February 23 1303 - Battle of Roslin in which a Scots army of 8,000, led by Sir Simon Fraser, Sinclair of Rosslyn and the Red Comyn, surprised an English army of 30,000 led by Sir John Seagrave and defeated them.
February 24 1923 - Steam train, the "Flying Scotsman" went into service with London and North Eastern Railway (LNER), on the London (King's Cross) to Edinburgh route.
February 24 1940 - Footballer Denis Law, who played for Manchester United and Scotland, born.
February 26 1672 - Philip van der Straten, a Fleming, was granted Scots naturalisation and set up a factory in Kelso, thus starting the Border woollen industry. February 27 1545 - Battle of Ancrum Moor in which Scottish forces, led by Earl of Douglas, defeated an English army twice their size.
February 28 1638 - Second National Covenant signed in Greyfriars Churchyard. March 1 1682 - The Advocate's Library (known as the National Library of Scotland since 1925) opened by its founder, Sir George Mackenzie, the Lord Advocate.
March 2 1316 - King Robert II born in Paisley.
March 3 1847 - Alexander Graham Bell born Edinburgh.
March 4 1890 - Forth Rail Bridge opened by Prince of Wales.
March 5 1323 - King David II born.
March 5 1929 - David Dunbar Buick, founder of the Buick Manufacturing Company which later became General Motors, died in Detroit. He was born in Arbroath in 1854.
March 6 1457 - King James II decreed in an Act of Parliament that there should be regular target practice and military parades and that "football and golf be utterly cried down and not used". This was the first time that the games had been mentioned in Scottish documents.
March 7 1744 - The Honourable Company of Edinburgh Golfers founded. The oldest golf club in the world, it produced thirteen "Rules of Golf" for its first competition which was played for the "Silver Club". (The first winner of the trophy only just escaped beheading for becoming Bonnie Prince Charlie's personal surgeon during the Jacobite Uprising the following year. The club played on the 5 holes at Leith Links for nearly a century.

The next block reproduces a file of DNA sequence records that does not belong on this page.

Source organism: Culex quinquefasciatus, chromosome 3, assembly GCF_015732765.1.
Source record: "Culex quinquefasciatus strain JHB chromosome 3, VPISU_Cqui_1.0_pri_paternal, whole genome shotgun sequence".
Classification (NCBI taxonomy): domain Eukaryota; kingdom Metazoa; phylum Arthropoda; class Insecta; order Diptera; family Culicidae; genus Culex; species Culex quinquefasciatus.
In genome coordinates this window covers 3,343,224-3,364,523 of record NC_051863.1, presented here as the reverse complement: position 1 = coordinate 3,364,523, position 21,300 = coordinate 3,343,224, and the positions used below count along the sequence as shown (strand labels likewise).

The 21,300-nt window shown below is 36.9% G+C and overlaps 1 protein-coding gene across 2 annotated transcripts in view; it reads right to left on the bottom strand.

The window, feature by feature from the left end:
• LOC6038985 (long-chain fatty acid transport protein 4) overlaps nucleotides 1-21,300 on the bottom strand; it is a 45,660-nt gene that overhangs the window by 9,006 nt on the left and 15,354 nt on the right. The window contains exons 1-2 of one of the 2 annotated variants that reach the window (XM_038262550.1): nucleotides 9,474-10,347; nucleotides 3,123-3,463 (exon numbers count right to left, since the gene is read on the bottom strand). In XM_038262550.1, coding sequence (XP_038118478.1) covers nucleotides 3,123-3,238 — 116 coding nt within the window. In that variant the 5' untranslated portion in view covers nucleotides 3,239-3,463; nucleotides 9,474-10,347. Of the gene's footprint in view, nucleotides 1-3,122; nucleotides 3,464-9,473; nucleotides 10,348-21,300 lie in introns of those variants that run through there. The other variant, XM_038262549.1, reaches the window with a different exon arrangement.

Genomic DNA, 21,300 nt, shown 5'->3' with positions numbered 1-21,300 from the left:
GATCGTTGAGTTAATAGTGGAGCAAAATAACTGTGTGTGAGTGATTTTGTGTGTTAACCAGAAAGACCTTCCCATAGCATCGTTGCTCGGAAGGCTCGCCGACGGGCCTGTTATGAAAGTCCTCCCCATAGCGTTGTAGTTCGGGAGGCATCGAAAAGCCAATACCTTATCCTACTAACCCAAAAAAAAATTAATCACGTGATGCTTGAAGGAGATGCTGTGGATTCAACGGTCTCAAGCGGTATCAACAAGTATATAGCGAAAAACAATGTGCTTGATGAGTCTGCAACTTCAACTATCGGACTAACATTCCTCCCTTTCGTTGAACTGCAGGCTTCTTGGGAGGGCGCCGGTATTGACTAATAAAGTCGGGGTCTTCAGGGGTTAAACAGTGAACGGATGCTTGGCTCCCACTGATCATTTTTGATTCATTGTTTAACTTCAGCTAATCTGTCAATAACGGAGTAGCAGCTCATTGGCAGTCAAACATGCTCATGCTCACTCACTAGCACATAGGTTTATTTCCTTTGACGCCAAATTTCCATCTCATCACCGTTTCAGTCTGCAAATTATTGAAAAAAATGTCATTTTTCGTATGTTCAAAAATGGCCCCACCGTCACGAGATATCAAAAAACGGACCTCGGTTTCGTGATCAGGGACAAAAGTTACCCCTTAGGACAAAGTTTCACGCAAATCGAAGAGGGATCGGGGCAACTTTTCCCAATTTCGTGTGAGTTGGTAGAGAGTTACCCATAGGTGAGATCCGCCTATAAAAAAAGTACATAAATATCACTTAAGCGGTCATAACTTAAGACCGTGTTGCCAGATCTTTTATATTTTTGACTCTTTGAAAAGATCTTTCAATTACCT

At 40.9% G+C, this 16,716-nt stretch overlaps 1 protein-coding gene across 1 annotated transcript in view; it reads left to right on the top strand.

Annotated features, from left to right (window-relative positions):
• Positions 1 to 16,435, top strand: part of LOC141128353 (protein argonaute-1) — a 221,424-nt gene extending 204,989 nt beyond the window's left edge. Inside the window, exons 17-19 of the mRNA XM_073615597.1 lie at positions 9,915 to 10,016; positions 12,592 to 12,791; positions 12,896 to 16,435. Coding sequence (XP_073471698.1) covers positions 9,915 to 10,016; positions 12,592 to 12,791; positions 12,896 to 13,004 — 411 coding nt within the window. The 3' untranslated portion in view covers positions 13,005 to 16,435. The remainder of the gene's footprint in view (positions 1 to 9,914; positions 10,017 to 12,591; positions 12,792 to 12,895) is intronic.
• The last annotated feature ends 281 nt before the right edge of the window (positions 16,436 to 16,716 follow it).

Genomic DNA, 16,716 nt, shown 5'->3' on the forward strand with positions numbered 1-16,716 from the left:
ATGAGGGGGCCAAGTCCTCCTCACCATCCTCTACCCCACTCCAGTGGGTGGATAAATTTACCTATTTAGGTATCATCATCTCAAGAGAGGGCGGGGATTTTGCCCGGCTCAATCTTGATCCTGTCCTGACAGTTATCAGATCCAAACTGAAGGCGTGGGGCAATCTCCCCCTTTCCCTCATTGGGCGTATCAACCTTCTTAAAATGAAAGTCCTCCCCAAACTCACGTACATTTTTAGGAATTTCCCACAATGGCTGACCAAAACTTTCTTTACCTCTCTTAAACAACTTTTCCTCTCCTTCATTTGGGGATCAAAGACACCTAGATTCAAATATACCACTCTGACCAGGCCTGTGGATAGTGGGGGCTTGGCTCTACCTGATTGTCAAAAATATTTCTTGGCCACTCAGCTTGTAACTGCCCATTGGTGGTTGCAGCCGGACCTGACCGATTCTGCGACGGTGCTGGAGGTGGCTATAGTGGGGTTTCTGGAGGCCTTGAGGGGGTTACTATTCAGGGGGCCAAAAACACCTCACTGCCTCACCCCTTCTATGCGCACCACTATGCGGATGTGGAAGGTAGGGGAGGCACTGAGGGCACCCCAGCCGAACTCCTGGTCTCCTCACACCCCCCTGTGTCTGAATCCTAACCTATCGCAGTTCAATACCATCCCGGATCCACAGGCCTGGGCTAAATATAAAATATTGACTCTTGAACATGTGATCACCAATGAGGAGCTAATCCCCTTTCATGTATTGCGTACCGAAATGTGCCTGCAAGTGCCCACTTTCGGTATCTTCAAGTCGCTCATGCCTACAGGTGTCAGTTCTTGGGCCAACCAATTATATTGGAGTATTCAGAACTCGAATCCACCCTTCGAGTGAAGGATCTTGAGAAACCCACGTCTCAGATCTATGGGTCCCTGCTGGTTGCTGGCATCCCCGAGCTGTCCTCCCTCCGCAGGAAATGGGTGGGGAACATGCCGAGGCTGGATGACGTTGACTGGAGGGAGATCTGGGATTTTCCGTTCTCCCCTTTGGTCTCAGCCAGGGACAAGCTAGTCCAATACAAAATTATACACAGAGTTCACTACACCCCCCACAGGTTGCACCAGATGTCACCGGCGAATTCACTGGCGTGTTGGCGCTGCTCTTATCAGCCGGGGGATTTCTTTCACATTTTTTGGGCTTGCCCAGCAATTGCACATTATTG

Whisky Galore - The Musical
When the SS Politician ran aground on the Hebridean island of Little Todday with fifty thousand cases of whisky aboard, it prompted novelist Compton Mackenzie to write "Whisky Galore" about the efforts of the local islanders to save the whisky from the sea - and from the local customs and excise officers The book was turned into a comedy for the cinema under the title "Whisky Galore" (Known as "Tight Little Island in North America). Now the Pitlochry Festival Theatre is to include a musical version in its summer programme. The show mixes Western Isles song with 1940s big-band numbers and is the first time that the 50-year-old Pitlochry Festival Theatre has staged a musical. The producers hope that the show might go to London or even Broadway. It was first performed at the 2006 Edinburgh Fringe Festival and received critical acclaim in a small church venue. The Pitlochry production will have a mock-up of the side of the ship on the stage. The stage version incorporates the book's references to the local religious divide, where Protestant and Catholic islanders differ on whether to salvage spirits from the ship on a Sunday. The film's marketing tagline was: "A Highland fling on a tight little island."

Tartan Day 2009
Once again, Tartan Day around 6 April is approaching, when Scottish culture is cerebrated in many parts of the world, in the United States in particular. Every year, I attempt to update the list of events associated with this on a dedicated Web page. If you know of any Tartan Day events in your part of the world, just drop a note of the details to Scottie@RampantScotland.com.

Scottish Limericks
There was a young lass from Dundee
Whose knowledge of French was "Oui, Oui"
When they asked "Parlez vous ? "
She replied "Same to you"
A fine bit of fast repartee.

There was a young lady from Harris
Whom nothing could ever embarrass
'Til the salts that she shook
In the bath that she took
Turned out to be Plaster of Paris...

Above items are from the RampantScotland.com newsletter.

Wales Web Cams
BBC Wales focuses its lenses on the wildlife, landscapes and castles of Wales. Click here!

Walk Back in Time
To really experience Wales, get out of the car and put your feet on the ground! Click here for a number of walking adventures that will take you back into Wales' rich history.

Scottish Blog of the Week
On This Day in Scottish History

A to Z of Scottish Music
Click here for an interesting compilation of the best of Scottish music today.

Thanks for visiting! Tune in next week for the annual St. Patrick's Day edition. :)